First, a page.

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11.07.14

Anti-HS2 groups tell MPs why they should be heard

The two main anti-HS2 groupings, Stop HS2 and the HS2 Action Alliance, say they are being “gagged” because government lawyers are trying to stop them appearing committee of MPs examining the HS2 Hybrid Bill.

The controversy is centred on the groups’ ‘locus standi’ – the right to be heard – and whether the action groups “represent people specifically affected or inhabitants of areas affected”, as opposed to being more general support and campaigning organisations involved up and down the whole line.

The High Speed Rail Committee heard evidence for and against the challenges on Wednesday, from the HS2 Action Alliance in the morning, and Stop HS2 and the West London Line Group in the afternoon.

Hilary Wharf, director of the HS2 Action Alliance, said: “We’ve got used to being insulted by Ministers and treated with contempt by HS2 Ltd but the government is sinking to new lows by trying to deny us the right to explain to the Hybrid Bill committee the very serious issues with the current plans. We’ve spent four years studying HS2 and have a very clear and practical set of recommendations that need to be considered.”

But representing the DfT, Timothy Mould QC told the committee: “I would respectfully refute in the strongest possible terms the suggestion that this is an exercise in trying to stifle debate where it is properly to be brought before this Committee. We have brought these challenges – and this is no different – because we believe that applying the rules of this House and the Standing Orders and looking at the petitions that were proposed by those whom we have challenged that they did not, as a matter of simple fact, fall within the scope of this Committee's work.”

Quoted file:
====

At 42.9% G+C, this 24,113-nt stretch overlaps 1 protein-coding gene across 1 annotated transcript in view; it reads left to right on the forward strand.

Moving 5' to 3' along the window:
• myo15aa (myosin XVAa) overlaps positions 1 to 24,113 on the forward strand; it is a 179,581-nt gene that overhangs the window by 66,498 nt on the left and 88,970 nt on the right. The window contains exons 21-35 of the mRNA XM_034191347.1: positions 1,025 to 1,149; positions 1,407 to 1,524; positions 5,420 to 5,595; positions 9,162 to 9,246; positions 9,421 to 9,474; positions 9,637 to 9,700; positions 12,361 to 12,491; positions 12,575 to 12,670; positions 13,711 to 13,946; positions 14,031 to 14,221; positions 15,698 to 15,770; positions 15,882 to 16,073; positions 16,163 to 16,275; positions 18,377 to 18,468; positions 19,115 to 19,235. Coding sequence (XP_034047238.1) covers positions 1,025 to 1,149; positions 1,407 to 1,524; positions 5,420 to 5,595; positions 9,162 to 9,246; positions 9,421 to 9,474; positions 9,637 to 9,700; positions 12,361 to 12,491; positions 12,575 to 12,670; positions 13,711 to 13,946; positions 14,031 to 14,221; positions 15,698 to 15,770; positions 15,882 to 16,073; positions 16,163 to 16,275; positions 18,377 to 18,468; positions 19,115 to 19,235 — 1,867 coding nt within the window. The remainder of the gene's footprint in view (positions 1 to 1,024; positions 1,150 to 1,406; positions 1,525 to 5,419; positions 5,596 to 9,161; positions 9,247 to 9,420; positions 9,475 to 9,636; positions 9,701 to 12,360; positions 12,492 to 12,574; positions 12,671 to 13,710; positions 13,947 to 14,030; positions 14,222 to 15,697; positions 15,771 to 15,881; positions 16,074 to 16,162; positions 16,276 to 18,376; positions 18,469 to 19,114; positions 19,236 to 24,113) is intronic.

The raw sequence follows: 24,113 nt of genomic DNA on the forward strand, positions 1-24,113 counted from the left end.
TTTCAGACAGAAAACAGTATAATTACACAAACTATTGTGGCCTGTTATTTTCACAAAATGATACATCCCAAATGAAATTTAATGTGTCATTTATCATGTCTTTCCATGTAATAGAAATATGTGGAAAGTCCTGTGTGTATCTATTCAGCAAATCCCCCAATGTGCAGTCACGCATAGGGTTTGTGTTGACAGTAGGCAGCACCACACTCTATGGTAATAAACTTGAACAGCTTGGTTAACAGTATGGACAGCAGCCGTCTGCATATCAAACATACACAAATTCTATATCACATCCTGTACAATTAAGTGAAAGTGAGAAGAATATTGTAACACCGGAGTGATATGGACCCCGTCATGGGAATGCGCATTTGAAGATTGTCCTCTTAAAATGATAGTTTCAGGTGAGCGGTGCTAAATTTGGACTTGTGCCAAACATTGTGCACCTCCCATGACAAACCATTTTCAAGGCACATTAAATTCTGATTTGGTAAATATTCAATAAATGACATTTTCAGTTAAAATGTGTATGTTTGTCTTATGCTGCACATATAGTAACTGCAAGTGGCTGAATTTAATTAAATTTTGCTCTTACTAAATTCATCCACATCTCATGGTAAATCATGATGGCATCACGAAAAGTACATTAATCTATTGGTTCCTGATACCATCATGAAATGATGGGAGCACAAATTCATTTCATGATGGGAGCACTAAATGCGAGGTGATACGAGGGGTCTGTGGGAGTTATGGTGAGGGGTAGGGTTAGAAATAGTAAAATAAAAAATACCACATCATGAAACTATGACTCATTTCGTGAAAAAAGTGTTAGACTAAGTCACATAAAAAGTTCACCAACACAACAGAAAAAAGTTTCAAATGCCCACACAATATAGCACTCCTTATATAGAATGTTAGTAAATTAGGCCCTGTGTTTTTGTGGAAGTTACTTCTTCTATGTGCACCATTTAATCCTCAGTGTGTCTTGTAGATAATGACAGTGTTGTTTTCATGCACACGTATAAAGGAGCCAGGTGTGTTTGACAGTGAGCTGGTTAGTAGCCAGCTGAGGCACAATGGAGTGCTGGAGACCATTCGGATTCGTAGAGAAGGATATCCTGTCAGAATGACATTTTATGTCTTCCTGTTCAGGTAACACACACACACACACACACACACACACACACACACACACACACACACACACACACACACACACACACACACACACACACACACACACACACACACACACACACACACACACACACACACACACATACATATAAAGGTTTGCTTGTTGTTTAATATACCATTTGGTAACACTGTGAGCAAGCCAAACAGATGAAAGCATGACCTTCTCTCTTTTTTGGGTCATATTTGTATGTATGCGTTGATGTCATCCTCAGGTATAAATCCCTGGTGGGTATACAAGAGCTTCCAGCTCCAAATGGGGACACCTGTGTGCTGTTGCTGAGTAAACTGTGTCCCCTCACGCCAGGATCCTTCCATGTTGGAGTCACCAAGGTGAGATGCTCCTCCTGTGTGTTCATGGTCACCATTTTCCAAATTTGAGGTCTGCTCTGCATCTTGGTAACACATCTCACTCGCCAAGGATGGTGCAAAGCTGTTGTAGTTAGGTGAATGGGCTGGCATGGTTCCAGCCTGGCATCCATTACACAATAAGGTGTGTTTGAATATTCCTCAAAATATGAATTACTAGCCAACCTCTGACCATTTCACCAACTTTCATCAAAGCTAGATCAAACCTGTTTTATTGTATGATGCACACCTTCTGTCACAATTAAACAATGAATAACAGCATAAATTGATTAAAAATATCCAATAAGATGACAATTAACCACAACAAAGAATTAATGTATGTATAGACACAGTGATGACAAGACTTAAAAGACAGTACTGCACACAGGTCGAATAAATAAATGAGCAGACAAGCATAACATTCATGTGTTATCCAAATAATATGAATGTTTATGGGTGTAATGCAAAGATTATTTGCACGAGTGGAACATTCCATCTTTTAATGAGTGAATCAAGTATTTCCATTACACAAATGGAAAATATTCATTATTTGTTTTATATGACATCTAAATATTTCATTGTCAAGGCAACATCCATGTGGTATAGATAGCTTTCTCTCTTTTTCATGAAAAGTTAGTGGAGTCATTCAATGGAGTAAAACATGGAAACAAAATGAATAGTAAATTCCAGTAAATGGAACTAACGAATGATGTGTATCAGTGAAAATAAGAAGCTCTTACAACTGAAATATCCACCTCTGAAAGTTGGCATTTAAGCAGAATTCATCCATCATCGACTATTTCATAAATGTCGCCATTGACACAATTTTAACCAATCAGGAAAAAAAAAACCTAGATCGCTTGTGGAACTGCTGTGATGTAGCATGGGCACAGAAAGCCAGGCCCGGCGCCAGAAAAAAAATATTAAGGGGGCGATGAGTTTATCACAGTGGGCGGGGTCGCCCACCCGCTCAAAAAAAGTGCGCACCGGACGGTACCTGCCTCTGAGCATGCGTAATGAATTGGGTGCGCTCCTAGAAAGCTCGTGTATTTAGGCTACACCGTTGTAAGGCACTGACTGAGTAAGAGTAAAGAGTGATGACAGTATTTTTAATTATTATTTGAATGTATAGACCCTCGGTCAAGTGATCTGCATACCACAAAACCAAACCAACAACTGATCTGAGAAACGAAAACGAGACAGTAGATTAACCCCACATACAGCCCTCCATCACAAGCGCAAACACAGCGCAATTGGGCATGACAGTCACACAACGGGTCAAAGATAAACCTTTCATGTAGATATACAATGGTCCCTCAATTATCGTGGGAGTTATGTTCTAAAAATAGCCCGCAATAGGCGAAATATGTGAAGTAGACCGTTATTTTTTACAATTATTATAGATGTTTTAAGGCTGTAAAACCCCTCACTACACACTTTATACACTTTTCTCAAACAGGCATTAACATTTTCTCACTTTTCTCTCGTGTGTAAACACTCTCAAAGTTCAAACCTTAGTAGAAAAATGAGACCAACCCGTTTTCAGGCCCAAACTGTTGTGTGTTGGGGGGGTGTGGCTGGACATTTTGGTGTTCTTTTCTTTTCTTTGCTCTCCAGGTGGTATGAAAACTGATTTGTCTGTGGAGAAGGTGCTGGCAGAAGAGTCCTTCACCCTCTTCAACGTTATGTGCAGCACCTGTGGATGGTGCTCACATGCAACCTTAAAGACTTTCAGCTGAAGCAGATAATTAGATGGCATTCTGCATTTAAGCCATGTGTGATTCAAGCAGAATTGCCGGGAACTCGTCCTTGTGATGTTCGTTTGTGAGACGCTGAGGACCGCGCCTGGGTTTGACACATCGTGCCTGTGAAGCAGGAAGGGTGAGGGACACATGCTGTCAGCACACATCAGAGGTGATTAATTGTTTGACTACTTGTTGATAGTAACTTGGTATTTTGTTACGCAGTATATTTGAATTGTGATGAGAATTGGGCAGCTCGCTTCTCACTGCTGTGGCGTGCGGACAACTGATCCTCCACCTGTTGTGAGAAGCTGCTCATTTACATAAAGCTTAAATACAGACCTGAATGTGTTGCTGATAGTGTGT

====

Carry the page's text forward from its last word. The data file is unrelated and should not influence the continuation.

He said there was no “inconsistency” in the fact that other bodies, like Save Britain's Heritage, the Woodland Trust and the Council for Protection of Rural England, have not been challenged.

“It has long been recognised that those bodies are precisely the sort of bodies who fall squarely within the scope of the discretion which Mr Thornton and I were talking about earlier under Order 95-2, because they do clearly represent a specific interest. The subject matter of those longstanding bodies' particular interest is an interest that is affected materially by the provisions of this Bill, as it has been in relation to other Railway Bills in the past where their locus has not been challenged.

“We accept that they have a locus and that the Committee will wish to hear from them. But their role is quite different from the role of Stop HS2 Ltd. Stop HS2 Ltd is acting as an umbrella organisation which, essentially, is providing, as they say, support and seeking to further the work of individual petitioners who have brought petitions before this Committee –

that is completely different – and they can pursue that, in my submission, just as effectively by taking that background support role that I have mentioned this morning rather than outside the rules of this House pursuing a front of house petition.”

Joe Rukin, campaign manager at Stop HS2, quoted Robbie Owen of Pinsent Masons, one of the ‘Roll A’ agents, who said: “It's a perfectly proper part of the Hybrid Bill process but you do wonder why they have done it. Clearly, if the Government can get rid of HS2 Action Alliance and Stop HS2 and the Campaign for Better Transport in particular, they will remove three rather large thorns from their side, but I question the judgment made to the challenges relating to just 1% of all petitions deposited and risk alienating a large swathe of the public from the Bill process and even members of the Committee and undermine the claims that it is a process that fully and fairly involves all affected communities.”

The Campaign for Better Transport supports the principle of HS2, but objects to many aspects of the existing proposals.

Rukin said Stop HS2 feels it is “being singled out for political reasons”.

The Committee – which criticised the lack of “adequate notice” given of the challenges – will make its decision on Thursday, 17 July.

Tell us what you think – have your say below or email opinion@railtechnologymagazine.com

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